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Therapists’ Stress: Who in Your Internal Family System is Activated

Can countertransference usefully be understood as a form of nervous system stress? And how might the Internal Family System model help therapists to apprehend and work with such experiences? To mark National Stress Awareness Day, Tracy Jarvis Director of PESI UK and UKCP registered psychotherapist, suggests a fascinating new way to conceptualise stress in the consulting room, and offers some tips for tracking, reading and regulating our stress responses


Last April for stress awareness month I wrote a blog on ‘Stress: A neurobiological friend or foe?’ This piece reviewed two types of stress and focused on nervous system awareness and regulation as a key to healing and promoting an individual’s optimum wellbeing.

For National Stress Awareness Day, which takes place on the first Wednesday of November every year, I want to focus on helping and promoting the therapist’s optimum wellbeing.

There are many ways that this can be achieved but for the purpose of this blog I want to discuss general stress and countertransference through an Internal Family Systems (IFS) or parts lens. In my view, both stress and countertransference are a form of nervous system activation and stress that can arise outside as well as inside clinical practice. 

General stress and the IFS model

Stress can be defined as a set of internal or external conditions that move an individual’s psychological and/or somatic state out of balance and away from emotional regulation and equilibrium.

Everybody suffers from stress at some point in time. The key to reducing stress is to notice it by honing in on somatic awareness skills and engaging in habits and practices that help regulate the nervous system.

In the Internal Family System (IFS) model, we can be a little bit more precise on defining stress. For example, who in your internal family system gets activated? If you are not aware of the IFS model, it suggests that an individual contains a multiplicity of relatively discrete minds, each of which has qualities that play a valuable role within the personality.

So the next time something happens and you stress out, ask yourself: is this all of me that is stressed out, or just a part of me? Usually, it’s just a part of the personality that gets stressed. And research suggests that this approach of mindful awareness –noticing the part that is stressed out, instead of just being fully in the stress – has a regulatory affect on the nervous system.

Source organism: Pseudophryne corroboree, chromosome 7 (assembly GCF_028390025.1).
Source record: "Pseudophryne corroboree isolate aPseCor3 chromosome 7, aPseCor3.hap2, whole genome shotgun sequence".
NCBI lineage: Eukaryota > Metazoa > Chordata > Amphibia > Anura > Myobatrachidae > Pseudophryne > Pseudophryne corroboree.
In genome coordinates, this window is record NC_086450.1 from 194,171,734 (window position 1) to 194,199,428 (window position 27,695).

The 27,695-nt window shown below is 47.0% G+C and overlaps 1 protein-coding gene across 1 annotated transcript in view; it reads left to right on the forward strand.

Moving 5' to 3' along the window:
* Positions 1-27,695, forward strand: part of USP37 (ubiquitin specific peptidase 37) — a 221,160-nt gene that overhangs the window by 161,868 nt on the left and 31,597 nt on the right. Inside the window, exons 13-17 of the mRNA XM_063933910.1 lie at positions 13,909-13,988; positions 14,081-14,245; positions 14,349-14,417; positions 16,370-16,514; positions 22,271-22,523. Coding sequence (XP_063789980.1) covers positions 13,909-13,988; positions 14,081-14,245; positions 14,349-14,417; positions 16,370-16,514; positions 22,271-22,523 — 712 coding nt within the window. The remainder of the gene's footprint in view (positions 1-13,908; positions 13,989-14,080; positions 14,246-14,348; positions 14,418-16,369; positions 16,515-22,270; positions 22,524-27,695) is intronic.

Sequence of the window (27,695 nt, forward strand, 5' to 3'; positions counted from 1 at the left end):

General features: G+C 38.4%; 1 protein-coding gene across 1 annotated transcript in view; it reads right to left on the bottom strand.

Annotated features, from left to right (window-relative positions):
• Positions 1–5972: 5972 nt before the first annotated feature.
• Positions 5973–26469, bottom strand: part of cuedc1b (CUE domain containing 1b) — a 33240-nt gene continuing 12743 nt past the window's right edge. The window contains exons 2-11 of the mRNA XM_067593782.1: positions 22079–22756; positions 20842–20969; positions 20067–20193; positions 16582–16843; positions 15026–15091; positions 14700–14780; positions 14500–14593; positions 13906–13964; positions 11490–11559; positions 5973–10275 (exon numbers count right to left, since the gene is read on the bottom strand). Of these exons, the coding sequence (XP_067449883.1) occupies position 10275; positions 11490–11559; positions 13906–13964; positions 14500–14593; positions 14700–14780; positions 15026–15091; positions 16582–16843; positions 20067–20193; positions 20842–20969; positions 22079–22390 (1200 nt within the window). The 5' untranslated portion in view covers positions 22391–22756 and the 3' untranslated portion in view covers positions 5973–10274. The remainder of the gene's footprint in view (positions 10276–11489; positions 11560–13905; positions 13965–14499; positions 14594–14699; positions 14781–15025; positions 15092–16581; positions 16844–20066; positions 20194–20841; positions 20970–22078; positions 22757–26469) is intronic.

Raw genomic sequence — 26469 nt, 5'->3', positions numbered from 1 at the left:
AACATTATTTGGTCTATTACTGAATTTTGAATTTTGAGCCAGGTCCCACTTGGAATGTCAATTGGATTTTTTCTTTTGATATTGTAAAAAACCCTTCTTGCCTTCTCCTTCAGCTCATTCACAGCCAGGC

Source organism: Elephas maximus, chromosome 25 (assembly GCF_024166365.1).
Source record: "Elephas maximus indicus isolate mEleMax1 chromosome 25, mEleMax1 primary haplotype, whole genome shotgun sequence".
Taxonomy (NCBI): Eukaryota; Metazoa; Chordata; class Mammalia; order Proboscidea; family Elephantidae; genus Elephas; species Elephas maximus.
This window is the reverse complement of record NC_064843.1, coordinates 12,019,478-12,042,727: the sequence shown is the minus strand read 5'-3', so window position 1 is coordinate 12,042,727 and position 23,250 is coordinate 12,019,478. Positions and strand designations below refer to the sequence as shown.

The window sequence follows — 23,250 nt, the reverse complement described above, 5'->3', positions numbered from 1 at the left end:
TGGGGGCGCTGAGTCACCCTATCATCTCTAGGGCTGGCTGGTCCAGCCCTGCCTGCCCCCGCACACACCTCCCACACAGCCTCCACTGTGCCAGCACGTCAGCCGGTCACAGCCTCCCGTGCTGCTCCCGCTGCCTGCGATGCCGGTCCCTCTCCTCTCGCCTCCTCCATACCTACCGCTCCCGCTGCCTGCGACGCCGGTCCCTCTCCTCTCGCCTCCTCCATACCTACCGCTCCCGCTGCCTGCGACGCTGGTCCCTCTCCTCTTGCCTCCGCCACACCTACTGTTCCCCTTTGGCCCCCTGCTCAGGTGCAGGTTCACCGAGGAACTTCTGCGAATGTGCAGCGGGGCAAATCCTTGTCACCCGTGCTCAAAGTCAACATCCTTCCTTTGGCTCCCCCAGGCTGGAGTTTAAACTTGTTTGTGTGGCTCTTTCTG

General things that might be helpful to resource the self and your internal family system include:

  • exercising regularly
  • getting enough quality sleep
  • eating a healthy and balanced diet
  • drinking plenty of water daily
  • fostering healthy connections
  • adopting a positive outlook
  • engaging in calming activities

If you are not already doing the above regulatory practices as a therapist, National Stress Awareness Day is a great opportunity to engage in positive habits, and to get noticing and tracking parts of yourself and what’s happening inside your body.

Being body aware and engaging in stress reducing habits helps regulate your nervous system and allows you to practise therapy and engage in the therapeutic relationship in an optimum way.

Countertransference as a form of nervous system stress 

Freud coined the term countertransference in 1910 when he wrote, ‘We have become aware of the “countertransference” which arises in the Physician as a result of the patient’s influence on his unconscious feelings, and we are most inclined to insist that he shall recognise this countertransference and overcome it.’

In my view, countertransference in the therapeutic relationship is where a part of the therapist gets activated and responds to the client’s transference. This stress response might include somatic activation such as emotions, feelings, sensations or impulses towards the client – a form of nervous system activation and stress.

Again, in situations like this, it can be helpful to notice which part(s) of you get activated by the client, and to track responses somatically while in process with the client. The more you are able to track and notice, the greater your executive function and regulatory capacity, rather than being totally taken over by the countertransference.

General tips that might be helpful when experiencing countertransference include:

  • Reading around the specific issue that you and your client are working on for greater insight
  • Journalling around the countertransference experience (remember to track for parts of the self when going through what you’ve written)
  • Supervision
  • Personal psychotherapy around the issue

Tracy Jarvis

Tracy Jarvis is the Director of PESI UK and is a UKCP registered Psychotherapist in private practice. She specialises in trauma, stress and neuroscience.

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